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'Growing up Belmont, San Francisco' - undergraduate Essay


Thank you, Sarah, for your help on those last three essays!

UC ESSAY #3

Growing up in Belmont, San Francisco with two younger brothers, my life was perfect. Although I failed to appreciate and value my life, I was innocent and unaware of all the pain and suffering in the world, more closely, at home. I went to a catholic private school, Immaculate Heart of Mary, joined Girl Scouts as a Daisy, and was involved in gymnastics and ballet. We had the warmth of family friends all around us in the perfect community; resembling the perfect life.

Oblivious to my family's financial problems, I refused to move to another city, especially one that was on the other side of home, Hong Kong. Within a year and a half, my family moved to Shanghai for the same reason. Over the course of those years, I have learned a lot mentally and socially.

The cities for one were similar in the way that it was urban and cosmopolitan. But the languages spoken were not the same and so were the lifestyles of locals. I have learned much from living in both cities, learning to communicate with people, navigating my path to the destination, assimilating myself culturally into the various societies present. The experience in itself was a lesson for me to connect myself with my own ethnic background.

In the three years in Asia, I attended four different international schools, which was personally very dissimilar from a small private school in the states. As I was socially more exposed to activities such as camp outs, sewing classes, clay-modeling, and such from getting an international schooling education, I was eager to make the same kind of friends that I made back at home. I felt that all the people I grew up with as children had disappeared from my life. I missed my friends and family. So I decided to continue with Girl Scouts and ballet classes like I had done in San Francisco. But whenever I began to "settle" with new groups of friends, it was always time to move again from city to city, school to school. Through many indescribable emotional pains of unsteadiness and uncertainty through these years, I have always unconsciously placed my social life as a first priority.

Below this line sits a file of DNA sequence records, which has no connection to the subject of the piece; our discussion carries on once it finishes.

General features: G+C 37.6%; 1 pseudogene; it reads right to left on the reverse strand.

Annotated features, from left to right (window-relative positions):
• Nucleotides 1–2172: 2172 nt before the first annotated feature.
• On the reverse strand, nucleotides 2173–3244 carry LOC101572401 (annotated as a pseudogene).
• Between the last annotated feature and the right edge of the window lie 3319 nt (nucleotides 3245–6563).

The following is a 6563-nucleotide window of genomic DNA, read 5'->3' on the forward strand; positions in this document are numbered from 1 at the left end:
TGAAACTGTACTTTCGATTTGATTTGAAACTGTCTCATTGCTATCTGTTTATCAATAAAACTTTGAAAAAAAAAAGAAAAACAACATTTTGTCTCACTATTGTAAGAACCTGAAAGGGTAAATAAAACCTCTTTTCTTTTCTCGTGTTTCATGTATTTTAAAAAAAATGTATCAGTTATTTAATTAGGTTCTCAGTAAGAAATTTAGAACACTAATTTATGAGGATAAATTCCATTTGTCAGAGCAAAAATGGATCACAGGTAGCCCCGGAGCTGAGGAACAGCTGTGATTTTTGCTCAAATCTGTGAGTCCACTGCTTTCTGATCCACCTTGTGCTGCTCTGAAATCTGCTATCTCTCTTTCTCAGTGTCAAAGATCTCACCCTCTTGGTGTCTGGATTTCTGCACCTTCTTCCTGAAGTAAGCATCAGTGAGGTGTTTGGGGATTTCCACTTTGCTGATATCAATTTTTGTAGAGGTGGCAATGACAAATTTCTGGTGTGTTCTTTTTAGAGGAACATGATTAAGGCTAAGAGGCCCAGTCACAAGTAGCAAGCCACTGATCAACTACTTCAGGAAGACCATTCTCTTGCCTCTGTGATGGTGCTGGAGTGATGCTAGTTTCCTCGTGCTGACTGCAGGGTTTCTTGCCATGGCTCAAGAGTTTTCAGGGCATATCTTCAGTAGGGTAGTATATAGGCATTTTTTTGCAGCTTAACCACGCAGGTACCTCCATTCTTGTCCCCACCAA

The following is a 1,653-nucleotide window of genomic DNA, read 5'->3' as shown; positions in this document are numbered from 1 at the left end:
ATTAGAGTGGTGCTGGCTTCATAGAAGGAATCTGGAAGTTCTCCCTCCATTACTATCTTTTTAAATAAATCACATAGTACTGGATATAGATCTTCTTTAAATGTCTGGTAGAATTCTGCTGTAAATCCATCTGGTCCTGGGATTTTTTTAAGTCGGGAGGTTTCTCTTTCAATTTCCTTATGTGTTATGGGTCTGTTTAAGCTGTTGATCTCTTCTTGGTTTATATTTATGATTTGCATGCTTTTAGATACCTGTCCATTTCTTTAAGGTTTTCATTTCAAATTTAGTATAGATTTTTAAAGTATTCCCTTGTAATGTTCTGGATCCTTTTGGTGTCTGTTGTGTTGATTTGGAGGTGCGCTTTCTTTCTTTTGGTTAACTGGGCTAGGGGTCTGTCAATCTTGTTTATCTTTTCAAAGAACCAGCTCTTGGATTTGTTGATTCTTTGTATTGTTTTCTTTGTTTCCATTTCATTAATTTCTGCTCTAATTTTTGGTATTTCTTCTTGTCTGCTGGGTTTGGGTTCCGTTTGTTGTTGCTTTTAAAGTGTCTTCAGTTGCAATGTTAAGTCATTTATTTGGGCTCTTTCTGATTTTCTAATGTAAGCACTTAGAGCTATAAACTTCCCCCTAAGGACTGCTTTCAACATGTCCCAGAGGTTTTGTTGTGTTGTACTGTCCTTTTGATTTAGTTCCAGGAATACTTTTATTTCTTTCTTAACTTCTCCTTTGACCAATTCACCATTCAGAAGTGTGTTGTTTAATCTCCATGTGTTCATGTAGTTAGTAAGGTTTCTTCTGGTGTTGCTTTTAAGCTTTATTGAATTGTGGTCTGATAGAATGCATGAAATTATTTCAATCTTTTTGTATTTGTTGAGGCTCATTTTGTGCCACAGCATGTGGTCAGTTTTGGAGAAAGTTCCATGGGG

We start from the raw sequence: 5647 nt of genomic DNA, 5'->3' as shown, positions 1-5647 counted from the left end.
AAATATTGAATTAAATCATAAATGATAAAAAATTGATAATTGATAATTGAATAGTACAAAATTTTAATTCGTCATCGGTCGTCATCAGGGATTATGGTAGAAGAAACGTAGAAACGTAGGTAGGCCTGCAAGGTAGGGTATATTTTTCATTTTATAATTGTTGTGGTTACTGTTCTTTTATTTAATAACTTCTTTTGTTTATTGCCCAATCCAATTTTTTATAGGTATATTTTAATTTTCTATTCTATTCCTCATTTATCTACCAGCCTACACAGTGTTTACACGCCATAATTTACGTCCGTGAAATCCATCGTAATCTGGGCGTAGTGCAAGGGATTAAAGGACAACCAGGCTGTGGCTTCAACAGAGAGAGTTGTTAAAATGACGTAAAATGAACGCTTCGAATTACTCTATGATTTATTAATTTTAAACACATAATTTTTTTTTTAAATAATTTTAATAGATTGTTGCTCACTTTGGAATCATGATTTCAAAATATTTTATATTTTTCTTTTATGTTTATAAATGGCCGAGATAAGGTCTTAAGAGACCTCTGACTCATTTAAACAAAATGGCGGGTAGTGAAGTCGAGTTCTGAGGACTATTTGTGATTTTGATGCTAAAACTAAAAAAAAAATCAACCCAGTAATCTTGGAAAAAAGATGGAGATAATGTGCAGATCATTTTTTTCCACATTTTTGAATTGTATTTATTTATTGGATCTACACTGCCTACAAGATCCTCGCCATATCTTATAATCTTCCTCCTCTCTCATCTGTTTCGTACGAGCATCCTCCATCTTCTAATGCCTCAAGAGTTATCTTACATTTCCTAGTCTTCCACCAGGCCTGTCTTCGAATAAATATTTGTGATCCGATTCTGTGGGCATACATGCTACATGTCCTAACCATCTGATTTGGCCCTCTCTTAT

Most of my attention throughout my high school career was spent on extra-curricular activities than on academics. This was partly because of my need for sociality. However, my junior year was deeply impacted by the increasing number of on-going activities.

Taking AP English was a challenge for me. Not only is it my first honors English class ever, but it is also an advanced college course. I worked hard to improve my grade throughout both semesters.

I discovered an academic weakness during my junior year when I decided to take the science course, Physics CP. Although it is a regular course, my intelligence is incomparable to its standards of concept and work. After many attempts of trying in after school and out of school workshop and tutoring, Physics is just an impossible course for me.

Most of my time was invested into C-HIGH TV productions, resulting in my staying after school for hours ranging from 6 to 8:30 pm at night, and other activities I had outside of school. This accumulation of time, I regret, was not spent on the proper priority, thus, as an example of this lack of time, AP US History, carried a failing grade.

Greetings!

I see you've made some changes. Here's what I would suggest:

"Growing up in Belmont, San Francisco with two younger brothers, my life was perfect."

Insert a comman after "San Francisco."

"Although I failed to appreciate and value my life, I was innocent and unaware of all the pain and suffering in the world, more closely, at home."

I think this needs a little rewriting. How about this: "Like most teenagers, I failed to appreciate how good my life was. I was innocent and unaware of all the pain and suffering in the world--or in my own home."

"I went to a catholic private school, Immaculate Heart of Mary, joined Girl Scouts as a Daisy, and was involved in gymnastics and ballet."

Just capitalize "Catholic."

"We had the warmth of family friends all around us in the perfect community; resembling the perfect life."